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LA Clothing Co. With Virus Cases To Provide Sick Leave Info

Tiomkin Law Offices of Elliott Tiomkin > Legal News  > LA Clothing Co. With Virus Cases To Provide Sick Leave Info

LA Clothing Co. With Virus Cases To Provide Sick Leave Info

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Law360 (August 6, 2020, 10:26 PM EDT) — A Los Angeles clothing manufacturer where health officials found hundreds of employees contracted COVID-19 has agreed to respond to the city’s questions about its staff numbers and sick leave, just a day after the city urged a California state court to force the company to hand over the information.

Los Angeles City Attorney Mike Feuer said in a short statement to Law360 on Thursday that Los Angeles Apparel will soon respond to a subpoena sent to the company less than a month ago. That statement came just a day after Los Angeles and its mayor, Eric Garcetti, filed a petition in Los Angeles Superior Court to enforce the subpoena.

The subpoena sought information about what kind of sick leave the company offers and how many employees it has, the city had said. The subpoena was an attempt by the city to see if Los Angeles Apparel was complying with the city’s sick leave law, according to Los Angeles, which added that city officials found that over 300 company employees had COVID-19 and four died from it.

“COVID-19 has raged throughout Los Angeles, but has hit low-income workers particularly hard,” Feuer said in his statement. “Our office is determined to ensure L.A. Apparel has adhered to our public health and safety laws. If it has not, it needs to be held accountable.”

In response to the COVID-19 outbreak, Garcetti signed an order in early April forcing any employer with 500 or more employees to let those workers take off for health reasons or to care for a family member because of COVID-19, according to the city. Full-time workers would get as many as 80 hours off, the city said.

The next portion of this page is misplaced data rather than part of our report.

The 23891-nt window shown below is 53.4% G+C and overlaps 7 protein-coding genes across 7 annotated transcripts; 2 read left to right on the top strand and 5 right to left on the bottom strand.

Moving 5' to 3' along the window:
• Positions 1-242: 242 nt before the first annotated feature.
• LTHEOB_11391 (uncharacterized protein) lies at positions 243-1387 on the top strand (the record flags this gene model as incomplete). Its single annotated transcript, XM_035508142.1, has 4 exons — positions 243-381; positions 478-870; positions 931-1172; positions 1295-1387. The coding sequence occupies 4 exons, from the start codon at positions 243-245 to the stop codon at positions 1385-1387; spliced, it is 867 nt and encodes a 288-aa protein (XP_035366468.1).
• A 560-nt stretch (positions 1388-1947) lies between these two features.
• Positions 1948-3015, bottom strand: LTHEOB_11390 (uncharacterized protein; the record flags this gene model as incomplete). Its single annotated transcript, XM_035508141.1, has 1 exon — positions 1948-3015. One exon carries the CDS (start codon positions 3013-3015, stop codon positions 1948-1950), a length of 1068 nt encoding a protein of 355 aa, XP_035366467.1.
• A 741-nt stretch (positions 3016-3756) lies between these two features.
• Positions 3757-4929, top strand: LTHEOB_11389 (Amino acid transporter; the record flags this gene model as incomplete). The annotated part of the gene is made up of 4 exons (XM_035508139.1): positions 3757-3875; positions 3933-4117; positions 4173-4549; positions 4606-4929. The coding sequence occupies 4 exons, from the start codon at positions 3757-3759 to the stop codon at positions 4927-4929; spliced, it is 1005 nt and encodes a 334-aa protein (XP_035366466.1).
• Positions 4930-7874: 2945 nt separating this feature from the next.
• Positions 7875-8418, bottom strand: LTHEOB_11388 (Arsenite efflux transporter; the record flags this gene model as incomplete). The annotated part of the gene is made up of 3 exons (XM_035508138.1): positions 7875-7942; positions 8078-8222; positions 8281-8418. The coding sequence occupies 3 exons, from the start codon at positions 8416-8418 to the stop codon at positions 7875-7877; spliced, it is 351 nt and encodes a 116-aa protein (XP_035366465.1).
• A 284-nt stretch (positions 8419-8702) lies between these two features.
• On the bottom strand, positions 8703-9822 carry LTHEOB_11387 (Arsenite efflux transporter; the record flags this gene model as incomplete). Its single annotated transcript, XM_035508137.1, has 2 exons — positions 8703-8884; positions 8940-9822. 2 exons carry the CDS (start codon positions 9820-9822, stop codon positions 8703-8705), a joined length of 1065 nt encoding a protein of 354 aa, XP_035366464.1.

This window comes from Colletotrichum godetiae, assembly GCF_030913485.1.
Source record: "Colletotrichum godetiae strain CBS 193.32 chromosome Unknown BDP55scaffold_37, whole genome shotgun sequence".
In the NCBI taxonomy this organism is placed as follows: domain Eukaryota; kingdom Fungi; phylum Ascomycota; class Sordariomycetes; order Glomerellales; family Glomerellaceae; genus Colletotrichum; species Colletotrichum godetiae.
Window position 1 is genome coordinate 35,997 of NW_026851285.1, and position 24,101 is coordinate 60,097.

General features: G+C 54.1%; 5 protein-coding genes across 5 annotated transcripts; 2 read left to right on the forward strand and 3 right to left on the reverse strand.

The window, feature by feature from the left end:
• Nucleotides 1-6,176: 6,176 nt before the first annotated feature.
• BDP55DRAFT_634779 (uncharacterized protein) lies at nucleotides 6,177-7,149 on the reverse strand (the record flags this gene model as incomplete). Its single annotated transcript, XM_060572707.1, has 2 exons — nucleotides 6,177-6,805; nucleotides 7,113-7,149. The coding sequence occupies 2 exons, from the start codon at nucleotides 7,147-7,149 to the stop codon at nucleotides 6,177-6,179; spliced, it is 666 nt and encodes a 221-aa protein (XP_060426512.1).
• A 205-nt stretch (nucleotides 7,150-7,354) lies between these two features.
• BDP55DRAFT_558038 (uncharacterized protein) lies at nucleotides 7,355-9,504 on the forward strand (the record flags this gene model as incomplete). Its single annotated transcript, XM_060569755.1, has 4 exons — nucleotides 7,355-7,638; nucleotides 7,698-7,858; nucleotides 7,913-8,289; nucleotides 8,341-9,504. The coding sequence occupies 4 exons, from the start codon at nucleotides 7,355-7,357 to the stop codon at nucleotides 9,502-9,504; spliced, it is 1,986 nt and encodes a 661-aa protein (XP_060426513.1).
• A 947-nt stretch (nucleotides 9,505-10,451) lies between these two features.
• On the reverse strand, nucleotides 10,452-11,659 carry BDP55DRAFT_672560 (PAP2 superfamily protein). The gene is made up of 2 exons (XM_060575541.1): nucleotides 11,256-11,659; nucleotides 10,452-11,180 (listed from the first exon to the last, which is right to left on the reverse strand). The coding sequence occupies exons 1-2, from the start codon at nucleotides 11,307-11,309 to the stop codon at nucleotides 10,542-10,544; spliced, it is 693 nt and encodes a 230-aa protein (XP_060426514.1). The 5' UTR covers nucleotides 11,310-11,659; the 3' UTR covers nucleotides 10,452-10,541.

In late June, the Los Angeles County Department of Public Health forced Los Angeles Apparel’s factory to close operations because of “flagrant violations of mandatory public health infection control orders,” but the company opened back up and started hiring, according to the petition. On July 9, the department reissued its closure order and told Los Angeles Apparel it needed to put into place certain public health measures, the petition said.

The company was allowed to open back up around July 23 by city public health officials, according to the city.

But the mayor said his office subpoenaed Los Angeles Apparel as a way to see if it was complying with the COVID-19 sick leave order and a separate city minimum wage ordinance that carries certain sick leave benefit requirements.

Los Angeles Apparel said in a statement to Law360 on Thursday that it “will be complying with the city’s subpoena.”

“The company has followed the mayoral order for supplemental paid sick leave and all sick pay rules that apply in the city of Los Angeles,” the company said. “We intend to cooperate fully with any routine and reasonable informational requests from the city attorney or any inquiring agency. We emphasize that at no time has the city accused Los Angeles Apparel of non-compliance.”

Los Angeles is represented by Michael N. Feuer, Kathleen A. Kenealy, Michael J. Bostrom and Christopher S. Munsey of the Office of the Los Angeles City Attorney.

Counsel information for Los Angeles Apparel was not immediately available Thursday.

The case is City of Los Angeles et al. v. Los Angeles Apparel Inc., case number 20STCP02482, in the Superior Court of the State of California, County of Los Angeles.

–Editing by Bruce Goldman.

For a reprint of this article, please contact reprints@law360.com.

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